Vital Records

 

 

 

Wikipedia/Alex Horn (excerpt):

 

His groups have been classed by some as cults, although others believe he was attempting to promote the Fourth Way, which can involve a degree of intense confrontation on a personal level. Alex was married to Anne Burrage (later Anne Haas) in the 1960s during which time he was running Red Mountain Ranch, a part-time commune located on Sonoma Mountain in northern California.

 

The order of events is unclear, but. . .

 

Alex and Sharon [Horn] ran the Theatre of All Possibilities until 1978 when it received unfavorable press from the San Francisco Chronicle[1] and San Francisco Progress[2][3][4][5][6] in the wake of the Jim Jones tragedy in November 1978. Alex and Sharon both left San Francisco in 1978 and reportedly continued to run various groups in New York and Boston. Alex Horn had five children with Anne Burrage, Maurice, Elaine, Matthew, Mary Ellen and Benjamin. Alex Horn died on September 30, 2007.

 

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According to his Certificate of Birth, Alexander Francis Horn was born in Mt. Sinai Hospital, August 14, 1929.

 

His mother Laura was a 22 year-old housewife, born in Chicago.

 

His father Maurice was a 45 year-old electrician, born in Philadelphia, Penn.

 

Maurice and Laura were residing at 4312 Washington Blvd.

 

 

April 10, 1930 Cook County Census shows that Maurice, Laura, and Alexander were residing at 315 Central Park Avenue.

 

 

A Marriage License shows that Mr. Maurice C. Horn was 55 and Miss Laura De Lallo was 31 when they got married in Cook county, January 11, 1939.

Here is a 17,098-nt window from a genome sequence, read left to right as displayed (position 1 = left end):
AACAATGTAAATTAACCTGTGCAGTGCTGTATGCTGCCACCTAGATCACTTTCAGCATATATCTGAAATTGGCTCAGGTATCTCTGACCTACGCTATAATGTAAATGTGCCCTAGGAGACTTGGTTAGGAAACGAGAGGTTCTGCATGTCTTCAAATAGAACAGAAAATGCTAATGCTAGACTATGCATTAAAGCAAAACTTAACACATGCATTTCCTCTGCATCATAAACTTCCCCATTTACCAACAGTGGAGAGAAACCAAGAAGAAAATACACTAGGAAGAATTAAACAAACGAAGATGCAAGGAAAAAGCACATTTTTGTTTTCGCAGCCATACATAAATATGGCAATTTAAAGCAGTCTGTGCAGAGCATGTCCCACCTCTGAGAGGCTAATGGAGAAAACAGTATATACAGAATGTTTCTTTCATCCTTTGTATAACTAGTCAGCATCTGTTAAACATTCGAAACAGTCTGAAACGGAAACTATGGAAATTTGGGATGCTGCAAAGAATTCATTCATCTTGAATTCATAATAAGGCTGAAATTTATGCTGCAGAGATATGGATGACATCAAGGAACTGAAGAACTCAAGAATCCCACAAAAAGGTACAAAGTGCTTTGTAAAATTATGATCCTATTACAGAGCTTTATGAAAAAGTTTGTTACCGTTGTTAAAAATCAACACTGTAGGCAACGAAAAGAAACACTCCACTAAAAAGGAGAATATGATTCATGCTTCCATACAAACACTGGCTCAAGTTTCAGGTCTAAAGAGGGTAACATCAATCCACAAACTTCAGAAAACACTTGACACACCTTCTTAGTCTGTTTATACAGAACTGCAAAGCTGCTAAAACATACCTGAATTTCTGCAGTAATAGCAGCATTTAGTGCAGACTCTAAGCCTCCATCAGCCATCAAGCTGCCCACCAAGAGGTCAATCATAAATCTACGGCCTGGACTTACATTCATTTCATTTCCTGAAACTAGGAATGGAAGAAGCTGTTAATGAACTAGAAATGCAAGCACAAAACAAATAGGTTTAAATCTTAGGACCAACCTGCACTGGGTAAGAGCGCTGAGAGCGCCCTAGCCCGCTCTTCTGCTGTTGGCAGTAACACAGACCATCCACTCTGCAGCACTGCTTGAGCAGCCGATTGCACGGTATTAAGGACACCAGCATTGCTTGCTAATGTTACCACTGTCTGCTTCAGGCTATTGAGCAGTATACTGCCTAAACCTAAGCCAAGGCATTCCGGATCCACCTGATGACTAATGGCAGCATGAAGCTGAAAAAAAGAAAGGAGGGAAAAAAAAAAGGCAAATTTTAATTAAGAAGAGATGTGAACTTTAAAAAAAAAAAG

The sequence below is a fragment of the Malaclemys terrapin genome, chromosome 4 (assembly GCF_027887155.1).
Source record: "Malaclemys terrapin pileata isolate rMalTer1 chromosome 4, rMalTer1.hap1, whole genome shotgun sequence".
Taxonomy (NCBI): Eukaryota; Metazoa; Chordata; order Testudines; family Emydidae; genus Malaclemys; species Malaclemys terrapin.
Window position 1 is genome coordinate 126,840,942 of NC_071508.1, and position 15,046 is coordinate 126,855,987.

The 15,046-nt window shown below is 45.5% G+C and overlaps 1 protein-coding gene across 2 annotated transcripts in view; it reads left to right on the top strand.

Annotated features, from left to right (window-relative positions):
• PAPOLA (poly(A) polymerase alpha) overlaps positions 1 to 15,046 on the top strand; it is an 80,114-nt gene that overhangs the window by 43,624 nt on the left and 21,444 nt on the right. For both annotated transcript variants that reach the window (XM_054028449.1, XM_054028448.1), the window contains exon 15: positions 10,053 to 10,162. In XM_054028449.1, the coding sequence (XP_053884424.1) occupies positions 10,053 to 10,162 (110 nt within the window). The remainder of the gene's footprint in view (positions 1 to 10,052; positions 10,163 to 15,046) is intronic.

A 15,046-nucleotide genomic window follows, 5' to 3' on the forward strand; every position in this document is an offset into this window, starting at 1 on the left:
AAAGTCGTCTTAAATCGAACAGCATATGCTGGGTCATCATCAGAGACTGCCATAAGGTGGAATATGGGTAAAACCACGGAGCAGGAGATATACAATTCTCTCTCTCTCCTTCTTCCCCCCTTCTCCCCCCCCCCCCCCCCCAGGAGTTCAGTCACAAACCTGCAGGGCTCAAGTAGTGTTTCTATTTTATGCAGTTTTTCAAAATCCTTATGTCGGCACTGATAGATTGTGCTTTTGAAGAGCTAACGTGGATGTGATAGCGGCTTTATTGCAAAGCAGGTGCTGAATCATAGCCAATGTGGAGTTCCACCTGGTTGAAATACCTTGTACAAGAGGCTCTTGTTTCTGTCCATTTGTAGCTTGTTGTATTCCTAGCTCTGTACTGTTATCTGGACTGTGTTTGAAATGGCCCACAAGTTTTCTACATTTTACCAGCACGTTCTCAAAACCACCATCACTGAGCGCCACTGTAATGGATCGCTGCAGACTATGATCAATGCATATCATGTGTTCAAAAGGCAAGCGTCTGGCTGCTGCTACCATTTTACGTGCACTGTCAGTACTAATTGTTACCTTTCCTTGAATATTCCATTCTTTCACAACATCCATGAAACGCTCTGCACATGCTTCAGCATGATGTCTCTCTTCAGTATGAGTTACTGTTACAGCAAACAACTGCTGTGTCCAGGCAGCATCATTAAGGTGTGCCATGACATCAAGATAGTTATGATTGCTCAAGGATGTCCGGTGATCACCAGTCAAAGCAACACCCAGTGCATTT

A Medical Certificate of Death shows that Maurice C. Horn died

 

November 29, 1939 at 4:15 a.m.

 

Age: about 58

Immediate cause of death: coronary thrombosis

Place of residence: 768 W. Jackson Blvd.

Occupation: salesman 

Industry or business: lighting fixtures

Name of wife: Lois

Name of father: Alexander Horn

Father’s birthplace: Bucharest, Rumania

 

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Feb. 9, 1935 Chicago Tribune (excerpt):

 

Alexander Francis Horn, 5 years old, spread the alarm for a fire that broke out in his home early yesterday, and thereby became a hero in the eyes of 18 other persons who live under the same roof in the two flat building at 1649 South Homan avenue.

 

The boy’s mother, Mrs. Maurice C. Horn, wife of an electrical salesman, got up at 4:20 a.m. to take some medicine. Alexander was asleep in her bed. [Where was Mr. Horn?]  In other rooms on the same floor, the second, slept Leon and Tillie Spak, owners of the building, their three grown children, Anne, Ruth, and Al, as well as Mr. and Mrs. L. Rottenberg, who, like the Horns, are roomers.

 

A match Mrs. Horn had lighted [why?] set fire to the bed clothing [how?] while Mrs. Horn was locked in the bathroom. 

 

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1940 Census Record shows Alexander Horn, aged 10, as an inmate of the Marks Nathan Jewish Orphan Home in Chicago, where he is reported as having lived for the previous five years.
     
Indicating that Alex was 5 years old when he became “an inmate. . .”